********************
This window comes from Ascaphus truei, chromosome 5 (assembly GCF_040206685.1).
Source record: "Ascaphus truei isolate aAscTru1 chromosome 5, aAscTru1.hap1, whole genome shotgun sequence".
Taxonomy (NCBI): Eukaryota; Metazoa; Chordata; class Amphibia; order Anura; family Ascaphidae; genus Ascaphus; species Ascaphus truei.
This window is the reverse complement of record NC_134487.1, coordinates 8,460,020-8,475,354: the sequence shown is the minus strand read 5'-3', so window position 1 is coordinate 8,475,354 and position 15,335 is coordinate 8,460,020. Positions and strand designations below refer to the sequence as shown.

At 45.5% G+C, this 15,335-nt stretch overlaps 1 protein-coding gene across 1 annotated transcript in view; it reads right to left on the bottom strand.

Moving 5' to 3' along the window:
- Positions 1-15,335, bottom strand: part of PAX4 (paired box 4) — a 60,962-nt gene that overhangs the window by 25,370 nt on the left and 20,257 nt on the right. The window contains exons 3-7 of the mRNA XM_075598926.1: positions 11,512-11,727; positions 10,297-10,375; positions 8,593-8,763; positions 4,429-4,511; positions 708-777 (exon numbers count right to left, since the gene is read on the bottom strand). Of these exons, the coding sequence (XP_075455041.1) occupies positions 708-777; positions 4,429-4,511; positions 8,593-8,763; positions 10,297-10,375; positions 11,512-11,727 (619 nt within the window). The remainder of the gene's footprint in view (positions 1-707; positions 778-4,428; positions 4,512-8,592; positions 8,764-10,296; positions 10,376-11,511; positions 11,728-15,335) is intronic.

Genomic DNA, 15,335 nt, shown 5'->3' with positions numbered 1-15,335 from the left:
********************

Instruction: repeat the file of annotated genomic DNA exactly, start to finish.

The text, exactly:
This window comes from Ascaphus truei, chromosome 5 (assembly GCF_040206685.1).
Source record: "Ascaphus truei isolate aAscTru1 chromosome 5, aAscTru1.hap1, whole genome shotgun sequence".
Taxonomy (NCBI): Eukaryota; Metazoa; Chordata; class Amphibia; order Anura; family Ascaphidae; genus Ascaphus; species Ascaphus truei.
This window is the reverse complement of record NC_134487.1, coordinates 8,460,020-8,475,354: the sequence shown is the minus strand read 5'-3', so window position 1 is coordinate 8,475,354 and position 15,335 is coordinate 8,460,020. Positions and strand designations below refer to the sequence as shown.

At 45.5% G+C, this 15,335-nt stretch overlaps 1 protein-coding gene across 1 annotated transcript in view; it reads right to left on the bottom strand.

Moving 5' to 3' along the window:
- Positions 1-15,335, bottom strand: part of PAX4 (paired box 4) — a 60,962-nt gene that overhangs the window by 25,370 nt on the left and 20,257 nt on the right. The window contains exons 3-7 of the mRNA XM_075598926.1: positions 11,512-11,727; positions 10,297-10,375; positions 8,593-8,763; positions 4,429-4,511; positions 708-777 (exon numbers count right to left, since the gene is read on the bottom strand). Of these exons, the coding sequence (XP_075455041.1) occupies positions 708-777; positions 4,429-4,511; positions 8,593-8,763; positions 10,297-10,375; positions 11,512-11,727 (619 nt within the window). The remainder of the gene's footprint in view (positions 1-707; positions 778-4,428; positions 4,512-8,592; positions 8,764-10,296; positions 10,376-11,511; positions 11,728-15,335) is intronic.

Genomic DNA, 15,335 nt, shown 5'->3' with positions numbered 1-15,335 from the left: